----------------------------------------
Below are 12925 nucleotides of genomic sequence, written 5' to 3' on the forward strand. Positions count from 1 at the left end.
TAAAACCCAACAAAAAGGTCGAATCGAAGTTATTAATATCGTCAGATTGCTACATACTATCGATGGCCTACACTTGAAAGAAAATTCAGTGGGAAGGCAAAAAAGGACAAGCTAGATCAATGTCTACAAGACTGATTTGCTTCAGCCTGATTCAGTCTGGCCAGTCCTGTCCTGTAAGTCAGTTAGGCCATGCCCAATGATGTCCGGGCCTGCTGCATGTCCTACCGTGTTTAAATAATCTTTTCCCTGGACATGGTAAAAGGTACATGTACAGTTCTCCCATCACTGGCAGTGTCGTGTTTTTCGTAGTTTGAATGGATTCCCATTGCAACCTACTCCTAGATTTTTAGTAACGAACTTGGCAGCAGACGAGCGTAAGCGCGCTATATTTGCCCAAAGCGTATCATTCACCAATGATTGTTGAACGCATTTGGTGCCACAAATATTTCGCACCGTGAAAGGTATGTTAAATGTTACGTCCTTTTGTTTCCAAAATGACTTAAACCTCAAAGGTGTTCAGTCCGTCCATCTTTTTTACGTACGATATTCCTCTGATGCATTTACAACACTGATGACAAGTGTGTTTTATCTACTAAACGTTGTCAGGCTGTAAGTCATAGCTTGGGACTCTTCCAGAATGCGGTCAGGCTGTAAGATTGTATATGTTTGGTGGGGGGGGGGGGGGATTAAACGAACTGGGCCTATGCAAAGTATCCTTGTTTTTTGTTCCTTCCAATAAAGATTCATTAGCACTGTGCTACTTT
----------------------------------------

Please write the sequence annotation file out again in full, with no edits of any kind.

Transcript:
Below are 12925 nucleotides of genomic sequence, written 5' to 3' on the forward strand. Positions count from 1 at the left end.
TAAAACCCAACAAAAAGGTCGAATCGAAGTTATTAATATCGTCAGATTGCTACATACTATCGATGGCCTACACTTGAAAGAAAATTCAGTGGGAAGGCAAAAAAGGACAAGCTAGATCAATGTCTACAAGACTGATTTGCTTCAGCCTGATTCAGTCTGGCCAGTCCTGTCCTGTAAGTCAGTTAGGCCATGCCCAATGATGTCCGGGCCTGCTGCATGTCCTACCGTGTTTAAATAATCTTTTCCCTGGACATGGTAAAAGGTACATGTACAGTTCTCCCATCACTGGCAGTGTCGTGTTTTTCGTAGTTTGAATGGATTCCCATTGCAACCTACTCCTAGATTTTTAGTAACGAACTTGGCAGCAGACGAGCGTAAGCGCGCTATATTTGCCCAAAGCGTATCATTCACCAATGATTGTTGAACGCATTTGGTGCCACAAATATTTCGCACCGTGAAAGGTATGTTAAATGTTACGTCCTTTTGTTTCCAAAATGACTTAAACCTCAAAGGTGTTCAGTCCGTCCATCTTTTTTACGTACGATATTCCTCTGATGCATTTACAACACTGATGACAAGTGTGTTTTATCTACTAAACGTTGTCAGGCTGTAAGTCATAGCTTGGGACTCTTCCAGAATGCGGTCAGGCTGTAAGATTGTATATGTTTGGTGGGGGGGGGGGGGGATTAAACGAACTGGGCCTATGCAAAGTATCCTTGTTTTTTGTTCCTTCCAATAAAGATTCATTAGCACTGTGCTACTTT